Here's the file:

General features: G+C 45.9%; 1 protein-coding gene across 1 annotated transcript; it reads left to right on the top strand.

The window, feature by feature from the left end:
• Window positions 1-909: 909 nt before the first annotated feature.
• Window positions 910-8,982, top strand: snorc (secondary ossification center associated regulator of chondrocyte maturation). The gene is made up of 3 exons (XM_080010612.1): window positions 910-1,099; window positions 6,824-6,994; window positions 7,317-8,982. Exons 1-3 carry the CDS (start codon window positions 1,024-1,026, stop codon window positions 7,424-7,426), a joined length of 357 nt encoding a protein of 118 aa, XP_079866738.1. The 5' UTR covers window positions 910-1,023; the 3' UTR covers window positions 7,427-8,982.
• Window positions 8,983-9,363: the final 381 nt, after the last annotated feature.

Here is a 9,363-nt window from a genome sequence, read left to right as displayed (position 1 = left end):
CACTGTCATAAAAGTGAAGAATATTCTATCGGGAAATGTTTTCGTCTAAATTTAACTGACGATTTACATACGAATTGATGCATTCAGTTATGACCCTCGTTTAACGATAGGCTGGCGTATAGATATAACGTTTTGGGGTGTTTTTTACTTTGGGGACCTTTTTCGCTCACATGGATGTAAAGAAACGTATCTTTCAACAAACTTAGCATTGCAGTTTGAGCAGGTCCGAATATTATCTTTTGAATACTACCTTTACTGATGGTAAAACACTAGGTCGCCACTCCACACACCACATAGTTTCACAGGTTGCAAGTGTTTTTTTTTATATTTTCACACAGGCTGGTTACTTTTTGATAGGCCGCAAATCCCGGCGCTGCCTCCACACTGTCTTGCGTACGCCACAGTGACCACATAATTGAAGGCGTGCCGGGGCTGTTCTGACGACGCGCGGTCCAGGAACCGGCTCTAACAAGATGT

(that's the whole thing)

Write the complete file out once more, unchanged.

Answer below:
General features: G+C 45.9%; 1 protein-coding gene across 1 annotated transcript; it reads left to right on the top strand.

The window, feature by feature from the left end:
• Window positions 1-909: 909 nt before the first annotated feature.
• Window positions 910-8,982, top strand: snorc (secondary ossification center associated regulator of chondrocyte maturation). The gene is made up of 3 exons (XM_080010612.1): window positions 910-1,099; window positions 6,824-6,994; window positions 7,317-8,982. Exons 1-3 carry the CDS (start codon window positions 1,024-1,026, stop codon window positions 7,424-7,426), a joined length of 357 nt encoding a protein of 118 aa, XP_079866738.1. The 5' UTR covers window positions 910-1,023; the 3' UTR covers window positions 7,427-8,982.
• Window positions 8,983-9,363: the final 381 nt, after the last annotated feature.

Here is a 9,363-nt window from a genome sequence, read left to right as displayed (position 1 = left end):
CACTGTCATAAAAGTGAAGAATATTCTATCGGGAAATGTTTTCGTCTAAATTTAACTGACGATTTACATACGAATTGATGCATTCAGTTATGACCCTCGTTTAACGATAGGCTGGCGTATAGATATAACGTTTTGGGGTGTTTTTTACTTTGGGGACCTTTTTCGCTCACATGGATGTAAAGAAACGTATCTTTCAACAAACTTAGCATTGCAGTTTGAGCAGGTCCGAATATTATCTTTTGAATACTACCTTTACTGATGGTAAAACACTAGGTCGCCACTCCACACACCACATAGTTTCACAGGTTGCAAGTGTTTTTTTTTATATTTTCACACAGGCTGGTTACTTTTTGATAGGCCGCAAATCCCGGCGCTGCCTCCACACTGTCTTGCGTACGCCACAGTGACCACATAATTGAAGGCGTGCCGGGGCTGTTCTGACGACGCGCGGTCCAGGAACCGGCTCTAACAAGATGT